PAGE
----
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Breaking for lunch, just below the final push to the Nisqually Ice Fall.

By mid-afternoon, we had made it to the part where the Nisqually Glacier transitions into the Nisqually Ice Fall. From there, we would leave Nisqually and move left onto the Wilson Glacier towards the base of the Fuhrer finger. After about 3,000 feet of climbing (a typical Colorado summit!) we were still some 6,000 feet below the summit of Rainier. I suggested we continue climbing for at least another 1,000, to lessen the next day’s efforts. However, the terrain above us was much steeper than we had been on, and dominated by a rocky headwall that was shedding volcanic projectiles down the slope from the hot sun. The guidebook mentioned a camp across the Wilson Glacier at a high ridge labeled as ‘point 9,200′ which would have made the best camp. However, that would mean crossing the Wilson once to get to camp, and again the next morning to get to the couloir. Instead, we made camp on a high plateau at the base of the Nisqually Ice Fall, safely out of the way from falling rocks, and also out of the fall line of a potential avalanche or tumbling serac. (or so we thought, but for the rest of our time there, we couldn’t help but have a general uneasyness ever time we heard movement from above!)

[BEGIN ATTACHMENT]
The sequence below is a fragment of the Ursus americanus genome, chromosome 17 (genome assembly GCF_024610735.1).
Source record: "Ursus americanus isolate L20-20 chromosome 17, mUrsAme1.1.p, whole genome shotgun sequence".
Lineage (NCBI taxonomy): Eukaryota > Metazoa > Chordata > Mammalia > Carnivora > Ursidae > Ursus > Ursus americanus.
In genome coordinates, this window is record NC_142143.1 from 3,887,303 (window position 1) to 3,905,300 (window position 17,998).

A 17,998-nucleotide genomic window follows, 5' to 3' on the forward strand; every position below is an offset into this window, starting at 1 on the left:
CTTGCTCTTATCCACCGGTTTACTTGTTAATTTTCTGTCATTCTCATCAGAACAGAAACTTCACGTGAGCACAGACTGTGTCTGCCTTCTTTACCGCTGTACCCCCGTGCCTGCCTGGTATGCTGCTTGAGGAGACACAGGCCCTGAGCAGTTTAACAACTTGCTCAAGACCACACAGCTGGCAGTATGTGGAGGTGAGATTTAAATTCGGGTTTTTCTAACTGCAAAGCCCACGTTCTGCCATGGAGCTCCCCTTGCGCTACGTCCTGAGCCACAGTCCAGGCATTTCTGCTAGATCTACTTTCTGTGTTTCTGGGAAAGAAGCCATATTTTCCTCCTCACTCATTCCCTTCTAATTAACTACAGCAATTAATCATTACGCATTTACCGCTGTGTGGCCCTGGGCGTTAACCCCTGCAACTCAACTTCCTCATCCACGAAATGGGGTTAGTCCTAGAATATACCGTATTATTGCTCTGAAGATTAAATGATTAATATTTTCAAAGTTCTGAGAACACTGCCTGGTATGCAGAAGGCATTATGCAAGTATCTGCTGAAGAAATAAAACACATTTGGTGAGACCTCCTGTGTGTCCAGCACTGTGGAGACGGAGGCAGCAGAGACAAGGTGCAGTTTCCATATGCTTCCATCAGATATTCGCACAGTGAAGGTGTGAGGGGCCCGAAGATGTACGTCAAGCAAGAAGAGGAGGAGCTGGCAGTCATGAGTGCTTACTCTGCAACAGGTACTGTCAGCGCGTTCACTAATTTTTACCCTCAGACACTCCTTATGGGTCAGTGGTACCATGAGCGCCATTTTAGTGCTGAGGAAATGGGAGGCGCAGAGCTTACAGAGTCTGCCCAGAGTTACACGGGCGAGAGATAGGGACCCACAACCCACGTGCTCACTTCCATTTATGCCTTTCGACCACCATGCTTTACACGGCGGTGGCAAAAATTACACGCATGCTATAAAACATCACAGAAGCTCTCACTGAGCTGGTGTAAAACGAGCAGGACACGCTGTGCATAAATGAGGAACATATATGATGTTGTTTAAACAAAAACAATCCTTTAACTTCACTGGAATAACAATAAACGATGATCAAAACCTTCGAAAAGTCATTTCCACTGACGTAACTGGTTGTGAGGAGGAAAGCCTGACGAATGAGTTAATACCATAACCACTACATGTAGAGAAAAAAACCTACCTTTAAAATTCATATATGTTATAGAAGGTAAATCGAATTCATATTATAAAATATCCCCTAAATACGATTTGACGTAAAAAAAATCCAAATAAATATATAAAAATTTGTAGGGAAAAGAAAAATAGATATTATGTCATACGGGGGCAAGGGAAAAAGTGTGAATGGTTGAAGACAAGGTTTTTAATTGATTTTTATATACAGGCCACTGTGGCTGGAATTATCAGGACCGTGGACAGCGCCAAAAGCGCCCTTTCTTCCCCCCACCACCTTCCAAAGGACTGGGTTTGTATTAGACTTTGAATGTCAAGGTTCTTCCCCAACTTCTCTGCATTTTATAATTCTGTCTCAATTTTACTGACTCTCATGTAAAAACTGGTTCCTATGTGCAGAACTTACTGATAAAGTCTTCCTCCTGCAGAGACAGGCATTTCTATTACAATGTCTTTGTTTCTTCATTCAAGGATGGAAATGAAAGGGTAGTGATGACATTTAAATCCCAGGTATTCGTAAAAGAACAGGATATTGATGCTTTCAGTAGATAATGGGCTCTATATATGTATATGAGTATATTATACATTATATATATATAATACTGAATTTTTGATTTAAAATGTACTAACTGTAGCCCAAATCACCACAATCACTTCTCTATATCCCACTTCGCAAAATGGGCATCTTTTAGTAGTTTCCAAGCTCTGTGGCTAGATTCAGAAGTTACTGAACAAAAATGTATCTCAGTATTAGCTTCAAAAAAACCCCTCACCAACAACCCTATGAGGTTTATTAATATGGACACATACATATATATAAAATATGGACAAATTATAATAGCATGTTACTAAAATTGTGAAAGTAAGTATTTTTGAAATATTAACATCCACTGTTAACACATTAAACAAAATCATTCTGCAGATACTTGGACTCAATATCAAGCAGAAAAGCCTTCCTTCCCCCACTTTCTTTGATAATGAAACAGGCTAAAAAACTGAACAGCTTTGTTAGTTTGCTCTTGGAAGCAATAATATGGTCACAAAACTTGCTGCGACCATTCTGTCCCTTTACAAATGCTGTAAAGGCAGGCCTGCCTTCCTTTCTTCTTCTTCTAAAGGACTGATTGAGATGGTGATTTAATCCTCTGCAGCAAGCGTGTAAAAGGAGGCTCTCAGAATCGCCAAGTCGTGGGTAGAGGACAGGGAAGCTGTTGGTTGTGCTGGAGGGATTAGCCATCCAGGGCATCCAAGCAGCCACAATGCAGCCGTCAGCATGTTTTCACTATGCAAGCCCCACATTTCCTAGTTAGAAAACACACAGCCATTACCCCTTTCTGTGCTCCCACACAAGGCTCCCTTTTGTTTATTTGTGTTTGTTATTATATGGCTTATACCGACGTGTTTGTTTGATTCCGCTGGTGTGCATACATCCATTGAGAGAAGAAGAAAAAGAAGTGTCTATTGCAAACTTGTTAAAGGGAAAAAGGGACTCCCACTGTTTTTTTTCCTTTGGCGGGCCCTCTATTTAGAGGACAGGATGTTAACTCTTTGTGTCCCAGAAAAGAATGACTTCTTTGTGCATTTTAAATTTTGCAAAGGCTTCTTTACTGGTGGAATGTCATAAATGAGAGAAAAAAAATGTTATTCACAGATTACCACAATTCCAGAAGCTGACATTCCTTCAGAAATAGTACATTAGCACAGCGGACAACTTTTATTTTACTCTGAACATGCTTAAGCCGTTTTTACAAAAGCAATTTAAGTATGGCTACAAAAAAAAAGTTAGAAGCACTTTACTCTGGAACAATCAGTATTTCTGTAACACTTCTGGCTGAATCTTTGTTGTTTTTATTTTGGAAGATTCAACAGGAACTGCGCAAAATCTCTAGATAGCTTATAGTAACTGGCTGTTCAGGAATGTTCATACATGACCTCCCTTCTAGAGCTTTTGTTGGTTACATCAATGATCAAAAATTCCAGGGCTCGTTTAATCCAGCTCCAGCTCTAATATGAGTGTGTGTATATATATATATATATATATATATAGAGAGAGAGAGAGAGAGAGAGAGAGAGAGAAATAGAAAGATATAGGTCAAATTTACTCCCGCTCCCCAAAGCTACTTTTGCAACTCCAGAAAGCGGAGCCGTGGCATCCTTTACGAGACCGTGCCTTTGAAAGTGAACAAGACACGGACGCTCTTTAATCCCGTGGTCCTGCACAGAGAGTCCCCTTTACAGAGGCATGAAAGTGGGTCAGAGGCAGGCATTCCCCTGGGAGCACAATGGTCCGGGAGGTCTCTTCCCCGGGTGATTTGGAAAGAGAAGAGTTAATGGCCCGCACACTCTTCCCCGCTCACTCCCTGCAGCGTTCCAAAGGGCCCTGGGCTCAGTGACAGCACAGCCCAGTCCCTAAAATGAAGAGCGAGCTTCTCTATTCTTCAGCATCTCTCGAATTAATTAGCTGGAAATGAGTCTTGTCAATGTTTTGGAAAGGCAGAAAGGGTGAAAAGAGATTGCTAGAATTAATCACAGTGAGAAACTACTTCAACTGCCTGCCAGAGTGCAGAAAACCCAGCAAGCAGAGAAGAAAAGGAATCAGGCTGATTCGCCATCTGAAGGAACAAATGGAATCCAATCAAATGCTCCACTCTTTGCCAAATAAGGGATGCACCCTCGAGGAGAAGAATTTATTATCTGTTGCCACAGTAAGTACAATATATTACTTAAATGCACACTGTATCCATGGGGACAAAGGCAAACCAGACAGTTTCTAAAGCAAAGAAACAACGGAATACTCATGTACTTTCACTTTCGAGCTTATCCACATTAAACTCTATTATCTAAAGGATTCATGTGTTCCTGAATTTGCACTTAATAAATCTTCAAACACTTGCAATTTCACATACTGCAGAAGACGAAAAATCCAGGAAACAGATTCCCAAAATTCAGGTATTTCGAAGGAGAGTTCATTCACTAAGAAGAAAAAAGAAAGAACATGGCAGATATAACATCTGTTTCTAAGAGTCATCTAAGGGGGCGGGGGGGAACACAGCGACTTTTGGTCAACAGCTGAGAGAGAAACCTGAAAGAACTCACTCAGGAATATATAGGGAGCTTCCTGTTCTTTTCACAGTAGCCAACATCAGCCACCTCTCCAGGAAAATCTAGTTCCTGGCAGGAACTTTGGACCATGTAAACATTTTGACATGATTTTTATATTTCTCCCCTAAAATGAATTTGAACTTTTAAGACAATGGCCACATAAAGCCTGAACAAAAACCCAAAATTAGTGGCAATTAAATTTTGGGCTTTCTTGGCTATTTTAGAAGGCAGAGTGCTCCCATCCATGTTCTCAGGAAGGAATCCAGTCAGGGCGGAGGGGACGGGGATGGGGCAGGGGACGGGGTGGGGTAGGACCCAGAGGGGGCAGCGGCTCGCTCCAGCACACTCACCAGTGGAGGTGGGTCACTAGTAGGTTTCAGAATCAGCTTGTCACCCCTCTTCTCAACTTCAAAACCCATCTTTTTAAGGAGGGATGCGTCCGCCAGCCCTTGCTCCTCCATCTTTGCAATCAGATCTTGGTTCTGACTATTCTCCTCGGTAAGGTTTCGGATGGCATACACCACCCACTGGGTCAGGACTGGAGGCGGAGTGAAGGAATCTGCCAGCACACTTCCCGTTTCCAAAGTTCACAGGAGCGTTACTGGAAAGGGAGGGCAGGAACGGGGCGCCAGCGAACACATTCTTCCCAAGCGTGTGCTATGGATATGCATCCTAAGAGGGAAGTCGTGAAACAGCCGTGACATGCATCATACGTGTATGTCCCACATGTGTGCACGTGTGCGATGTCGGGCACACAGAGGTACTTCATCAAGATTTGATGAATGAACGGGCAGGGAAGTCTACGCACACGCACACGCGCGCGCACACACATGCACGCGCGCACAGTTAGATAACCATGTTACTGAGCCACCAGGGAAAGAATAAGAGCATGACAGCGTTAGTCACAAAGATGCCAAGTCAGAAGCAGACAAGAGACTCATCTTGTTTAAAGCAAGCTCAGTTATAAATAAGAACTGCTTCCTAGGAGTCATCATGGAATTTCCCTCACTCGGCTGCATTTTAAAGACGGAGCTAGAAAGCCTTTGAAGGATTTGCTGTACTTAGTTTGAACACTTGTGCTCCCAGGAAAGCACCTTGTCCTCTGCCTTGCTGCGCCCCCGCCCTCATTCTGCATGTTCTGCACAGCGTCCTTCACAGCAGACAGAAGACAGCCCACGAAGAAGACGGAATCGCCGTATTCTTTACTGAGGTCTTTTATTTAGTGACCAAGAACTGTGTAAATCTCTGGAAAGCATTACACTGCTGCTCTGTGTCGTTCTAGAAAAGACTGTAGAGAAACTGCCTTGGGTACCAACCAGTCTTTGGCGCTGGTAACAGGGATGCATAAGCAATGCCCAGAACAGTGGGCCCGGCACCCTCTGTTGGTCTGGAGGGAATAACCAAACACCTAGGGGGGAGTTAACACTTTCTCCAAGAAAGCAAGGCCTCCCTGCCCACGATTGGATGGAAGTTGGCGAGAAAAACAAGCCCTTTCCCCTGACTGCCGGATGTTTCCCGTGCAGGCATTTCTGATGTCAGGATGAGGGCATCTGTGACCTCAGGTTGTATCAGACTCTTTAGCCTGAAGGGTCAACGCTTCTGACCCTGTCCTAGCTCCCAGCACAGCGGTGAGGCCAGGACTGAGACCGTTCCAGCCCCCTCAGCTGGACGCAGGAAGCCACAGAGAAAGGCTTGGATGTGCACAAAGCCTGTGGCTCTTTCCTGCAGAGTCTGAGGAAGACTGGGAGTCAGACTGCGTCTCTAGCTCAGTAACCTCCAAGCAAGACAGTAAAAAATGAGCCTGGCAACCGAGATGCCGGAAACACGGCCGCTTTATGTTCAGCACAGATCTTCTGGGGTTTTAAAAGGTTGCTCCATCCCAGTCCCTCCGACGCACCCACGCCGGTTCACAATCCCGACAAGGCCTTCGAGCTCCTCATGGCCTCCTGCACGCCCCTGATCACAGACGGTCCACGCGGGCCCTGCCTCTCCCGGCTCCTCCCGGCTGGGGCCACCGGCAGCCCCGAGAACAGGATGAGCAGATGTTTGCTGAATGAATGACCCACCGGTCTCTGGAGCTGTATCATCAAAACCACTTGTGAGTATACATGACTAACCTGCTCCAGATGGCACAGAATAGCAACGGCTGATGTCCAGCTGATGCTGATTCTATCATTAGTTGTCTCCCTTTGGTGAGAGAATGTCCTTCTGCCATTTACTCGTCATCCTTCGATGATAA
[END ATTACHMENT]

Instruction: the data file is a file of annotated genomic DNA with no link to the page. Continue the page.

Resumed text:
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Here, we were supposed to go left around the big rock ‘cleaver’, and onto the snowcovered Wilson Glacier.